As countries grapple with the spread of the coronavirus (COVID-19) pandemic, recent international travel restrictions have been put in place around the world, including in Europe, Canada, India, and Australia. This LawFlash covers the latest travel impacts in those areas and discusses visa and other considerations for international travelers, employers, and employees.
Effective immediately, most non-EU nationals are banned from entering Schengen Area member countries or Bulgaria, Croatia, Cyprus, and Romania. The ban is in place for a 30-day period and may be extended. Ireland and the United Kingdom are not covered by the EU ban, which was announced on March 17, but may decide to join the European Union with similar measures.
Schengen is an area in Europe without internal border checks and with coordinated visa requirements, comprising Austria, Belgium, the Czech Republic, Denmark, Estonia, Finland, France, Germany, Greece, Hungary, Iceland, Italy, Latvia, Liechtenstein, Lithuania, Luxembourg, Malta, the Netherlands, Norway, Poland, Portugal, Slovakia, Slovenia, Spain, Sweden, and Switzerland.
Entry remains permitted for EU, Schengen, and UK nationals as well as EU long-term residence permit holders and their family members, cross-border workers, medical staff, researchers, and diplomats. Non-exempt travelers should anticipate being refused entry. Foreign nationals will continue to be allowed to exit but are advised to check entry restrictions of their destination country before traveling.
These measures will impact foreign workers regardless of whether they already have their work and entry visas, and employers and foreign nationals are advised to postpone travel plans, possibly beyond the current anticipated end date, as the ban may be extended.
The United Kingdom has not yet issued any formal travel bans in response to COVID-19. In February, the UK Home Office issued guidance for nationals unable to return to China from the United Kingdom. In light of the recent developments, the Home Office is expected to expand this guidance beyond China to cover individuals from other countries.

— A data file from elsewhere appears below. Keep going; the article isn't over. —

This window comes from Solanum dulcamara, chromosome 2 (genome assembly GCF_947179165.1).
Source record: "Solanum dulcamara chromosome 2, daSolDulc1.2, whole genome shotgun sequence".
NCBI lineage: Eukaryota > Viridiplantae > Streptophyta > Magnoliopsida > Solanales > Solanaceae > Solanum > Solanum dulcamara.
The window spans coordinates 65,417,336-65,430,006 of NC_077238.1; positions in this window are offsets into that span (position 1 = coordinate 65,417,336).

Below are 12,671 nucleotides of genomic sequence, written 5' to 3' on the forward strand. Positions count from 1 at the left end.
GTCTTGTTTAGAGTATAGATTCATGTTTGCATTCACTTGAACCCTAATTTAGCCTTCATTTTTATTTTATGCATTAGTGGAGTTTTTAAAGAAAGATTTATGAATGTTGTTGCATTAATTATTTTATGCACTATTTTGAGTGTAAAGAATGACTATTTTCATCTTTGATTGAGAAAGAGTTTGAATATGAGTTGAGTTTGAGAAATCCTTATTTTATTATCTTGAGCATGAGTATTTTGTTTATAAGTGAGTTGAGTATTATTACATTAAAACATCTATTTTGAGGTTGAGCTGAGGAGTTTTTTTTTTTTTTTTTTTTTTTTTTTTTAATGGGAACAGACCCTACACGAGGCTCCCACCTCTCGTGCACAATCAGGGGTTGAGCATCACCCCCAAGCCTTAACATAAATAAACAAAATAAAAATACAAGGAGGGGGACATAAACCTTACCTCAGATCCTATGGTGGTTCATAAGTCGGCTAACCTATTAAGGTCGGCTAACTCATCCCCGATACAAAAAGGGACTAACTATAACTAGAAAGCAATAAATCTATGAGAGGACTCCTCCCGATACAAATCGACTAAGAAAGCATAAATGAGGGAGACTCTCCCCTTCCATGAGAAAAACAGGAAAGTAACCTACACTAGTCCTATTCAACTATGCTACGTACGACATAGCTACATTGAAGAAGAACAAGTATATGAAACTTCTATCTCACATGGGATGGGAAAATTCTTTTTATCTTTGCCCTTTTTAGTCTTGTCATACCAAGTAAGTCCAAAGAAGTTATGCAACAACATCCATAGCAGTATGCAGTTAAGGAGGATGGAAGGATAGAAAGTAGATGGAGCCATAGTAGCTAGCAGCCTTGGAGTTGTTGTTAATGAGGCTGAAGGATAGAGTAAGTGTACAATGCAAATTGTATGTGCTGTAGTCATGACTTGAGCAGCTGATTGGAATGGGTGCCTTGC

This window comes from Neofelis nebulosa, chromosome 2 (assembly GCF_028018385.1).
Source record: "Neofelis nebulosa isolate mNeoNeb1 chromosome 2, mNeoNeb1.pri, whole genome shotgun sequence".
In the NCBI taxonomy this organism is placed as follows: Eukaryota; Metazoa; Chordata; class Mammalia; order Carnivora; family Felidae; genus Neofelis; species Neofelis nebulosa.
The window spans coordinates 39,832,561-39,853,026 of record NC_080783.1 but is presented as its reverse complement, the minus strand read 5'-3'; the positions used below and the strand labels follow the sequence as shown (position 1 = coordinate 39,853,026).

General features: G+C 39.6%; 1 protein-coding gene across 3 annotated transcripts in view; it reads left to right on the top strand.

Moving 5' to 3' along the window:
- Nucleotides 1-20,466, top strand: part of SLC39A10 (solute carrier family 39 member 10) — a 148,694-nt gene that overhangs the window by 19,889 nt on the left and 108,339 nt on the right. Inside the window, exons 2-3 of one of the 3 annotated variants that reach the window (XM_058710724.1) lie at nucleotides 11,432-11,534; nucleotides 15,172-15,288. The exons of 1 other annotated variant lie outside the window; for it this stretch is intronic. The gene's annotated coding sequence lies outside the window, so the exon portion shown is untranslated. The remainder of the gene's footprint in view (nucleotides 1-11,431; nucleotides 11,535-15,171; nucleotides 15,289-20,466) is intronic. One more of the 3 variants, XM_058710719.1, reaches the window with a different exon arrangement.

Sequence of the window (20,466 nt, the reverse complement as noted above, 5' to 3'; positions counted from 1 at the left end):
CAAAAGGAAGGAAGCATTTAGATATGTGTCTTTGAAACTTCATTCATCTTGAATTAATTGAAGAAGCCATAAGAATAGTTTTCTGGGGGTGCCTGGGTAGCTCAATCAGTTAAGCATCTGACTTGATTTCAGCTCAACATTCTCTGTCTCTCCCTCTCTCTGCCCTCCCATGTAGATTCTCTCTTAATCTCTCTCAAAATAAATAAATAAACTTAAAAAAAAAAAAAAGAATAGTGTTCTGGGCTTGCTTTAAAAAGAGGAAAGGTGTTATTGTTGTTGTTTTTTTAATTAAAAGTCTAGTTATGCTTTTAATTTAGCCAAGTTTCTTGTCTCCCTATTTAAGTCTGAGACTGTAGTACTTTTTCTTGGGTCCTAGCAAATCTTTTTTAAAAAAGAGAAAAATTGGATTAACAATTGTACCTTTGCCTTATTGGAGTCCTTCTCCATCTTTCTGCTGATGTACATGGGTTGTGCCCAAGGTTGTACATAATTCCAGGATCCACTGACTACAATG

Below is a summary of the current Home Office guidance:
With more employees working remotely, employers should still ensure compliance with their right-to-work check obligations. The current Home Office guidance states that if employers are unable to meet with an employee in person to carry out a right-to-work check, an employer can check the validity of the documents via a live video link. In this case, the employer must still be in physical possession of the original documents. For example, an individual may choose to send their documents by post to the employer to conduct the check with the employee via live video link. Employers may not rely on the inspection of required documents via a live video link or by checking a faxed or scanned copy of the document. This guidance has not yet been updated in light of COVID-19. However, we anticipate that the Home Office guidance will be widened in due course.
Ireland has not yet issued any formal travel bans in response to COVID-19.
With more employees working remotely, the Department of Business, Enterprise and Innovation (DBEI) has confirmed that where an Irish work permit holder is required to work from home due to COVID-19 (and their home address is not stated as a “place of work” on their permit), a notification must be sent by email to DBEI (firstname.lastname@example.org) including the employee’s full details and application ID number. The notification requirement applies to permit holders only, i.e., not to persons whose permission to work is based on a stamp 1G, stamp 2, or stamp 4.
The government of India has extended its travel ban on both international travelers as well as Indian nationals residing in the following countries effective March 18, 2020 at 12:00 GMT until March 31, 2020: